On the road to Boda, my colleague told me an African proverb: “When elephants fight, it is the grass that suffers”.
Those words stayed with me as we drove into the divided town, four hours west of the capital city Bangui. UNICEF was in Boda to monitor the work of our partner organisations, who are providing health and nutrition services, freeing children from armed groups, and helping survivors of violence.
It was my first monitoring trip to the embattled town, and I was there with colleagues from the child protection, education, emergencies and health teams. We crossed the ‘red line’ that splits the town – bordered by rubble from store fronts which had been completely destroyed. Roofs, doors and windows ripped away; and walls torn apart brick by brick.
We passed the remains of a fish shop, a mobile phone store, and diamond and gold sellers who traded the bounty from the mines on the outskirts of town. The rest were unrecognisable.
Violence hit Boda in an atmosphere of distrust and fear. The Muslim and non-Muslim communities were expecting an attack from ‘the other’. Tensions increased in December when the mostly Christian anti-Balaka armed group attacked the capital city. This was followed by the resignation of President Michel Djotodia, the former leader of the majority Muslim rebel group, the Seleka. As power changed hands in the capital city, rumors and fear imploded in Boda and in a few short days in late January, over 600 homes in Boda were burnt and destroyed.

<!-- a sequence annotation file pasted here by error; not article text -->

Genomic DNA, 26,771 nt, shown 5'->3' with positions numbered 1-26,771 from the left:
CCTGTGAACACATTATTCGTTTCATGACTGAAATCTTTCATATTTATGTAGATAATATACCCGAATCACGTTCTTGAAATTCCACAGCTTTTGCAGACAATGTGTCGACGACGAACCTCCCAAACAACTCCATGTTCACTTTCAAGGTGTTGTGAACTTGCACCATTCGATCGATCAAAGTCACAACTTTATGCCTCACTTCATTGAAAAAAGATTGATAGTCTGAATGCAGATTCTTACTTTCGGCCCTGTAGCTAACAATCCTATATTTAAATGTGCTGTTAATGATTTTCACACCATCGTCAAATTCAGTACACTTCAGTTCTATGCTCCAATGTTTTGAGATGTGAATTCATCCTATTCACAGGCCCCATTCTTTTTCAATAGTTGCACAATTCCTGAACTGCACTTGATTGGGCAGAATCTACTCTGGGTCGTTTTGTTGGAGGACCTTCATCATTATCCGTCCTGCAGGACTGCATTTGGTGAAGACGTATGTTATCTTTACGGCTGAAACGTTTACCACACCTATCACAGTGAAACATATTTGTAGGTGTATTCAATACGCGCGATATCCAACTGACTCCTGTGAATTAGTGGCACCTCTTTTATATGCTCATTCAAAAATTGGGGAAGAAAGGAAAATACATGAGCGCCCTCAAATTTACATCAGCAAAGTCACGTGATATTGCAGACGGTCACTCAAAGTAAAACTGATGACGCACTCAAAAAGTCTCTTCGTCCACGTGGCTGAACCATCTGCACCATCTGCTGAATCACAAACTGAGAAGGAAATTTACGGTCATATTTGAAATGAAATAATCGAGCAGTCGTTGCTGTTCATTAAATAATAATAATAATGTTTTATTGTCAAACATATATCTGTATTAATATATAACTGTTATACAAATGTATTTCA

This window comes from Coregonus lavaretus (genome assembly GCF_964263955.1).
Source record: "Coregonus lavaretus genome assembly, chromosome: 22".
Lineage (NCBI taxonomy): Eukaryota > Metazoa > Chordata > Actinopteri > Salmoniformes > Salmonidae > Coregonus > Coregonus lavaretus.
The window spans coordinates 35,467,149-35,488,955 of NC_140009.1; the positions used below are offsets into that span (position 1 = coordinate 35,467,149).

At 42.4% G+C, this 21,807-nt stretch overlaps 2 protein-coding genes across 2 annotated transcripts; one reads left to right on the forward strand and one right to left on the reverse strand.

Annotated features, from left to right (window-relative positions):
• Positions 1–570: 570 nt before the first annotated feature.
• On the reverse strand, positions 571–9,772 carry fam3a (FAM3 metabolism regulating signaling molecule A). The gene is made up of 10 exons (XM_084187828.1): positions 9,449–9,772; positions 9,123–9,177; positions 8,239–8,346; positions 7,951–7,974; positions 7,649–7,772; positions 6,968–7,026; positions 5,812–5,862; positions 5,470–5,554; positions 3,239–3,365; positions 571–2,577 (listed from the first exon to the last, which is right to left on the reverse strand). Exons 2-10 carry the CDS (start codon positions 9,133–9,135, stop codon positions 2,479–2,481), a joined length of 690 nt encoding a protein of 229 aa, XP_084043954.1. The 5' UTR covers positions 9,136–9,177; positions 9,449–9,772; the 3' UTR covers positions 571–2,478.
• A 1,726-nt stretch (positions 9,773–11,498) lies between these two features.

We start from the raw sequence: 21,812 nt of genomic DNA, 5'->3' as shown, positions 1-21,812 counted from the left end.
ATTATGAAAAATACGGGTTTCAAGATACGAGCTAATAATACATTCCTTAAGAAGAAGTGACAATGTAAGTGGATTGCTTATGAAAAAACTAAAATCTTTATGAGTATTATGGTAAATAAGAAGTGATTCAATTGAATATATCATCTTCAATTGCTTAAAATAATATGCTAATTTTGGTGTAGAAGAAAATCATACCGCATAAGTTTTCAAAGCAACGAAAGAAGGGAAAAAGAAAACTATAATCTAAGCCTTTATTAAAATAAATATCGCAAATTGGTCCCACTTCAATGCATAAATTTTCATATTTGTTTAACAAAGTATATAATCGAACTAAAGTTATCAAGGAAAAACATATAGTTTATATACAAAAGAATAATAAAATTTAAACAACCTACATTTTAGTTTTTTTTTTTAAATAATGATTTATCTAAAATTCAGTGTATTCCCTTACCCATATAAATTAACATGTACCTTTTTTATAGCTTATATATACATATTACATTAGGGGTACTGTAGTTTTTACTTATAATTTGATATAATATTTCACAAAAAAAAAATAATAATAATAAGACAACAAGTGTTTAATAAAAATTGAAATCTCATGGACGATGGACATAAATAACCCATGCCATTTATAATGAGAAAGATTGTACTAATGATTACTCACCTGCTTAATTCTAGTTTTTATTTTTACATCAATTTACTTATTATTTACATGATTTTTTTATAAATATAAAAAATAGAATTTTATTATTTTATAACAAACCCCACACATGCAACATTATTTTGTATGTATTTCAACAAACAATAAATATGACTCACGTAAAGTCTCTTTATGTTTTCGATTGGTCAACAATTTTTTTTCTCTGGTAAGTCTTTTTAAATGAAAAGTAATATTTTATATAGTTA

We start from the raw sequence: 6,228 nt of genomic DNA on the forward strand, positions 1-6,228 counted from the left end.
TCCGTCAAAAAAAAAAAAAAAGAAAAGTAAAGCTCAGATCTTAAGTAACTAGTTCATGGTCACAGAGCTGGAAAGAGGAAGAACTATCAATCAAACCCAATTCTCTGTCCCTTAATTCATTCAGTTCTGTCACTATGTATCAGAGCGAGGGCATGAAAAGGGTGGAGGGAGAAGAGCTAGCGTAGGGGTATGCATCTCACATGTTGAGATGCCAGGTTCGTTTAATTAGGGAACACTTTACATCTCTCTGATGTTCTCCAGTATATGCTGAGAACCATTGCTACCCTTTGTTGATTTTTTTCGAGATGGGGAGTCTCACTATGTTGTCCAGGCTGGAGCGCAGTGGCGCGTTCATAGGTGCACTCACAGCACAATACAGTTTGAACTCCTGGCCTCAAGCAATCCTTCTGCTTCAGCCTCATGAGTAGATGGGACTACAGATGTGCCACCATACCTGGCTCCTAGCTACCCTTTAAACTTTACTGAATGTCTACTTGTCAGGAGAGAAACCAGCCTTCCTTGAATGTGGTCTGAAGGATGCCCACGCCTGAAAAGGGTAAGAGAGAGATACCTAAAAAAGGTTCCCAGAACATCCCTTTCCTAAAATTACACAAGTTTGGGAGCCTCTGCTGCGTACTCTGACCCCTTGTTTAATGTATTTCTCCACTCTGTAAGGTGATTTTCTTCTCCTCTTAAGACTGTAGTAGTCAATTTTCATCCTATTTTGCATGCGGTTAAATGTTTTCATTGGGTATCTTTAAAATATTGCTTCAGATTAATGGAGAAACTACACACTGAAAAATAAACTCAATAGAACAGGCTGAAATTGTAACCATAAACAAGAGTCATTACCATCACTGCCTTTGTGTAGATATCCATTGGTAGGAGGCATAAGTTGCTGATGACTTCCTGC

More than 24,000 non-Muslims fled to displacement sites, while uncountable thousands disappeared into the bush. On the other side of the town’s red line, up to 6,000 Muslims were trapped in an enclave and surrounded by anti-Balaka militia men – unable to access the hospital, or the market. The only thing stopping large-scale revenge attacks was the presence of French and African peacekeeping forces.
On our visit to Boda, we were struck by the similarities between the two communities. The mothers we met on both sides had the same stories of violence and displacement. The elephants had fought and, as always, it was the everyday people who suffered.
But in their wake, we also heard the stories of everyday heroes, working to make life a little bit better for children in their respective communities. We met health worker, Mariam, who used to work at the Boda Hospital, but can’t go there anymore because she is Muslim, and will be in grave danger if she crosses the “red line”. She is now volunteering in a clinic in the Muslim enclave treating children for malaria, malnutrition and diarrhoea.
On the other side of town, we met headmaster Paul and his team of volunteer teachers, who together re-opened the school in their community. As soon as a tense peace returned to Boda, these parents re-started classes and were so overwhelmed with students eager to learn that they had to start teaching children in two shifts per day – one group in the morning and another in the afternoon.
It’s people like Mariam and Paul who are re-building the future of Central African Republic. It’s UNICEF’s job to give them the tools they need.
Madeleine is a Communication Specialist with UNICEF Central African Republic.